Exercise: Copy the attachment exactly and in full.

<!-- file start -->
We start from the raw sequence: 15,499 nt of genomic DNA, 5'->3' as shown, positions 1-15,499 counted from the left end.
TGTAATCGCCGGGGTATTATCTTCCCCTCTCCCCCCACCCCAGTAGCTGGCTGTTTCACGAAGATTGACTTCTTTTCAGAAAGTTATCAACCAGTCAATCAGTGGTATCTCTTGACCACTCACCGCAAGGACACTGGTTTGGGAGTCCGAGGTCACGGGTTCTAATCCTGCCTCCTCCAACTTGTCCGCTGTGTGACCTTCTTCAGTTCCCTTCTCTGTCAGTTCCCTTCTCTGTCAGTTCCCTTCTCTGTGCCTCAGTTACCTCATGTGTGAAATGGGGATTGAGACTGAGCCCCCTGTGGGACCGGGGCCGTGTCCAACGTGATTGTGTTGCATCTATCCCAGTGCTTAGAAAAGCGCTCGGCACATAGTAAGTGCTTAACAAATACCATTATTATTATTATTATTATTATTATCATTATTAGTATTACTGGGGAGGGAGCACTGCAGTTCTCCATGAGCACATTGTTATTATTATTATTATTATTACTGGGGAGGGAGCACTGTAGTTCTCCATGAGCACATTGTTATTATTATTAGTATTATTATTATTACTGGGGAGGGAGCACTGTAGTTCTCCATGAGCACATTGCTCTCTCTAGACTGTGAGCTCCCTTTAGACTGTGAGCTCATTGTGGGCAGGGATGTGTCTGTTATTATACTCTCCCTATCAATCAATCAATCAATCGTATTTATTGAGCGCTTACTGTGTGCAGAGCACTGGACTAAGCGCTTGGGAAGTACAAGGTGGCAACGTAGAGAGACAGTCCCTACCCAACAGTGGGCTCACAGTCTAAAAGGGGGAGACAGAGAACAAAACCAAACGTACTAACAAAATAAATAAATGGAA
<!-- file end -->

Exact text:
We start from the raw sequence: 15,499 nt of genomic DNA, 5'->3' as shown, positions 1-15,499 counted from the left end.
TGTAATCGCCGGGGTATTATCTTCCCCTCTCCCCCCACCCCAGTAGCTGGCTGTTTCACGAAGATTGACTTCTTTTCAGAAAGTTATCAACCAGTCAATCAGTGGTATCTCTTGACCACTCACCGCAAGGACACTGGTTTGGGAGTCCGAGGTCACGGGTTCTAATCCTGCCTCCTCCAACTTGTCCGCTGTGTGACCTTCTTCAGTTCCCTTCTCTGTCAGTTCCCTTCTCTGTCAGTTCCCTTCTCTGTGCCTCAGTTACCTCATGTGTGAAATGGGGATTGAGACTGAGCCCCCTGTGGGACCGGGGCCGTGTCCAACGTGATTGTGTTGCATCTATCCCAGTGCTTAGAAAAGCGCTCGGCACATAGTAAGTGCTTAACAAATACCATTATTATTATTATTATTATTATTATCATTATTAGTATTACTGGGGAGGGAGCACTGCAGTTCTCCATGAGCACATTGTTATTATTATTATTATTATTACTGGGGAGGGAGCACTGTAGTTCTCCATGAGCACATTGTTATTATTATTAGTATTATTATTATTACTGGGGAGGGAGCACTGTAGTTCTCCATGAGCACATTGCTCTCTCTAGACTGTGAGCTCCCTTTAGACTGTGAGCTCATTGTGGGCAGGGATGTGTCTGTTATTATACTCTCCCTATCAATCAATCAATCAATCGTATTTATTGAGCGCTTACTGTGTGCAGAGCACTGGACTAAGCGCTTGGGAAGTACAAGGTGGCAACGTAGAGAGACAGTCCCTACCCAACAGTGGGCTCACAGTCTAAAAGGGGGAGACAGAGAACAAAACCAAACGTACTAACAAAATAAATAAATGGAA